And the plot plays on irony. At first, dispassionate and robotic in hunting them, she becomes confused by an unexpected moment of empathy that leads her to be on the run from her on species. She tries to fit in as a human, but all her attempts fail since she is not able to understand even the most basic mechanisms of human interaction besides her sexual predatory skills. And later, the final ironic twist, she becomes a prey of a sexual predator herself. Is the movie doing a take that on the girl character, making her suffer the fate she once set upon her victims? Or has the movie deliberately built up sympathy for the girl and puts her in danger to play to our conflicted emotions about her? The film itself does not provide an open interpretation and it’s to each viewer to reach his or her own conclusion. Karma catching up or tragedy, you decide.
When the girl is shown as a huntress, we always see her dressed with a fur coat, but after she saves the meek man, the coat is gone, as if to symbolize vulnerability to the character and as a shedding of a skin layer. It’s probably the only instance of the movie where it almost goes literal in the way it depicts the character.
There are not many special effects in the movie. They are limited to very few scenes, but they are very effective. Three special effects really stand out. The first is the depiction of the two identical girls when the protagonist is undressing her lookalike. Next, are the visuals depicting the strange pool where the girl lures her victims, one of the strangest images put to film, and the special effects live up to the intended strangeness.
The next effect that stands out is the depiction of the skin of the human prey left afloat after being sucked out of their innards. The photo-realism of the effect and the long shot of seeing it floating about create a disturbing effect as the camera linger on it for an unusual long shot. The latter occurrence is when we finally get to see the huntress’ real self under her human skin and her living skin. It’s simple but extremely effective in showing the alieness of the character we have had for the protagonist throughout the movie.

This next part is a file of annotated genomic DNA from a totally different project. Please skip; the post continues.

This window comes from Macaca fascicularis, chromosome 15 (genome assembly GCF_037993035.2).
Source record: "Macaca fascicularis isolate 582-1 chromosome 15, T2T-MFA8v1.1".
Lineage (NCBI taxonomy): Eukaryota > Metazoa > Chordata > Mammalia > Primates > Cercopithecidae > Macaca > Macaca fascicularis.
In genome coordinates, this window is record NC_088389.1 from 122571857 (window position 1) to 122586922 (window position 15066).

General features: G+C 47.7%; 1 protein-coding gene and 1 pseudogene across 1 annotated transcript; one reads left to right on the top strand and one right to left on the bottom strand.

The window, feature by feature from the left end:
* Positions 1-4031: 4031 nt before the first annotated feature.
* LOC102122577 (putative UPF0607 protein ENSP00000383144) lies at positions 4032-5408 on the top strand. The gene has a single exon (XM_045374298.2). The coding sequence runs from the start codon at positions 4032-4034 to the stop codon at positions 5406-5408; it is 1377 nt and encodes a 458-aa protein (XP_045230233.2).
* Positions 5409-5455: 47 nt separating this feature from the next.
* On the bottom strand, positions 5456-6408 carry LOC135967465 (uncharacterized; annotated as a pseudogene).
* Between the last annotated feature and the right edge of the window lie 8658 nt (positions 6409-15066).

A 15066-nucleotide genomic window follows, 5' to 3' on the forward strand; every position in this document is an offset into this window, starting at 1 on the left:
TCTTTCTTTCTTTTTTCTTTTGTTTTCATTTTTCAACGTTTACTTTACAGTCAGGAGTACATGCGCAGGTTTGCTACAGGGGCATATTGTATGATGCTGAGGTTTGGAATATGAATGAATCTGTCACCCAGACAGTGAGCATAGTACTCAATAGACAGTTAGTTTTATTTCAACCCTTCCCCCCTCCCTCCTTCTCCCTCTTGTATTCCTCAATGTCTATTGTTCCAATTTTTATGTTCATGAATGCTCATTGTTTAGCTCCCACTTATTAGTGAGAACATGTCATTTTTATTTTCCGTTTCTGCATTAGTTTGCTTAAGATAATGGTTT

The film score is made of strange unusual atonal music which helps establish the alieness of the main character and, in the first half, her robotic efficiently in her hunting. Later, when the huntress tires her hand at being a human, the music goes for a more melodic theme, but it’s still one of dissonance sounds in the middle of a melody, again representing that no matter how much she tries to be human, she is an alien, now lost in two irreconcilable worlds. Composer Mica Levi created an unusual, sometimes hard to follow, but so appropriate score that fits the movie like a second skin, no pun intended.
And by the way, yes, Scarlett Johansson does get naked. But there is something clinical in the way she is depicted naked. While still very appealing to the gaze, there is a detachment to it that prevents it from being seen as mere exploitative. Again, it is reminiscent of how often open-nakedness was shown in films from the late 60s and the 70s. Another throwback element this movie shares with the films of those decades.
Personally, I liked this movie quite a lot. I can’t help but see this movie as part of a small invasion of throwback films made recently that invoke the style of films made since the late 60s to the early 80s. This strange, slow paced rich in subtext films in which deliberately leave to the viewer to make their own interpretations with little guiding hand. I put Under The Skin together with films such as Beyond The Black Rainbow, Valhalla Rising and Only God Forgives. Each of those films is very different from the others, but it’s hard not to see some kinship among them, especially concerning their uncompromising style. Those films do not just want you to watch them, but dare you to watch them. And I love a dare like that.
I would be hard-pressed to recommend this movie. I want to recommend everybody to watch it, but even if I liked it quite a lot I’m aware that this is not a film for everybody’s tastes. The film might even prove divisive to those who would be attracted to this type of film, much more so to those more used to a blockbuster diet. But there is always a chance that the film might appeal to those who might be interested in tasting something different for a change, looking for counter-programming from the usual commercial film fare. Who knows if for somebody out there, this movie might be an entry point to a different kind of cinema and opens a perception of just how much more can be there for cinema than just the usual cinematic choices. For many of us, cinema opened up its possibilities and we discovered a great world of cinema because we once took a chance in watching something that was out of our usual tastes and comfort zone.
Also, this movie made me eager to rewatch The Man Who Fell To Earth, a movie I dearly love, and that is a good thing, if you ask me.
This is Asimovlives, signing off. Have a better one.